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Sunday, 22 July 2018

On Thursday 8 January, the new European Union (EU) Ambassador in the Côte d’Ivoire, S.E M. Jean-François VALETTE, was officially received by the Prime Minister, the Minister for the Economy, Finance and the Budget, Daniel Kablan Duncan. According to the new EU representative, the cooperation between the EU and the Côte d’Ivoire was central to the exchanges in this first meeting with the leader of the Ivorian government.

The initiative comes from three ministerial departments in France (the Ministry of Agriculture, Agri-foodstuffs and Forestry MAAF; the Ministry of Ecology, Sustainable Development and Energy MEDDE; and the Ministry of Foreign Affairs and International Development MAEDI). The call for projects is in response to the "mobilization of French overseas countries and territories, key players in the day-to-day of the environment..." The financing is open toFrench overseas countries and territories and those in countries benefitting from Public Development Aid. Priority will be given to subsaharan Africa and to Haiti, and to the Mediterranean basin outside the European Union.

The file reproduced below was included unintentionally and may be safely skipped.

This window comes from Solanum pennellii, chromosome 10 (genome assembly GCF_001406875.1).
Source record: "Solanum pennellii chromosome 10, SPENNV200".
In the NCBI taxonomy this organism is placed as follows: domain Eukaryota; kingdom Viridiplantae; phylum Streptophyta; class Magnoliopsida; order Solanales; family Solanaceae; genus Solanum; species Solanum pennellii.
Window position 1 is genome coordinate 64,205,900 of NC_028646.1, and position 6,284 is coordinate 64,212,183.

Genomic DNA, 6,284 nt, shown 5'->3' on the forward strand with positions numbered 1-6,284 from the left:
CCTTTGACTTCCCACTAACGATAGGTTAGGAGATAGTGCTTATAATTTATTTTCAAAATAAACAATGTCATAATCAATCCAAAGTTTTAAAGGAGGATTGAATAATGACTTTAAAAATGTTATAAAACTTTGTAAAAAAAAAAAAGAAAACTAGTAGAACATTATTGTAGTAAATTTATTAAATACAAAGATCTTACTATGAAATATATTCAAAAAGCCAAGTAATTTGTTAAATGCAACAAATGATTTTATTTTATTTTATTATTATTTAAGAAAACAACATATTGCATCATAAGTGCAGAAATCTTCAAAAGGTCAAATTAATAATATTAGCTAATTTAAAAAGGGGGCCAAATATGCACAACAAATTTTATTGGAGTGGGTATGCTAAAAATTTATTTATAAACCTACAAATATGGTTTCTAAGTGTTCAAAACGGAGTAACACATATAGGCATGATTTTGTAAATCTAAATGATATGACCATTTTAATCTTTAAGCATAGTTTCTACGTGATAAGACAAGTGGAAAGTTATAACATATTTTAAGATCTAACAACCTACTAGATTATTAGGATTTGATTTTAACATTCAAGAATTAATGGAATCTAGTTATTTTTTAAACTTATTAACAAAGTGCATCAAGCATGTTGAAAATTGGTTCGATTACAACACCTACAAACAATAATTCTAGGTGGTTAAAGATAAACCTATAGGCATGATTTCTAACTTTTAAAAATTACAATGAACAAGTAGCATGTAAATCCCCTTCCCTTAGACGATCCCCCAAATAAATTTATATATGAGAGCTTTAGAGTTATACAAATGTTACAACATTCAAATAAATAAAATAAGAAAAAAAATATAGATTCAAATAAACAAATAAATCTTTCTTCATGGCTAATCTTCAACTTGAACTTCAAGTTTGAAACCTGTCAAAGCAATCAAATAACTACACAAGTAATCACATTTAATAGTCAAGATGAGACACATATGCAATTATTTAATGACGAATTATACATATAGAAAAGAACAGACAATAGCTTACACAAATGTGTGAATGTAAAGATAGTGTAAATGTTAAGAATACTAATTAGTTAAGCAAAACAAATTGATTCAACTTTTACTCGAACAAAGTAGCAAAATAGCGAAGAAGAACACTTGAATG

In Senegal, the stock farming sector represents 55% to 75% of the income of farming families as against 40% in mixed stock and crop farming, says Ministry of Agriculture representative Dr Massata Niang. According to a number of studies that have already been conducted, the intensive farming systems found mainly in the countries of the North have the least impact on the environment.  Fewer studies have looked at what is happening in the South, however. According to the director of Isra: "The real impact of farming practices in the North and South on climate change must therefore be properly assessed."

While the world is in a state of upheaval, with emerging countries increasingly adding to environmental and climate damage (according to the Global Carbon Project, China was responsible for 27% of CO2 emissions in 2013), the paths taken by developing countries, in particular those in Africa, will be decisive for the future of the planet. Whether it relates to energy, climate or the environment, Africa must commit itself to a long-term transformation and use the wealth that it carries within itself to convert limitations into opportunities.

François Hollande has announced his ambitions concerning the future of the famous tax on financial transactions, or the Tobin tax.  Objective: to take this political hydra out of a dead-end. And the reason: on 9 December, in Brussels, the eleven countries debating this tax as part of a "closer cooperation" at European level expressed their disagreement.  In Lima, precisely, the countries of the South – in particular the Africa Group, the Small Island States, Saudi Arabia, the Philippines and Brazil – called for details on the financing channels for this fund, without success.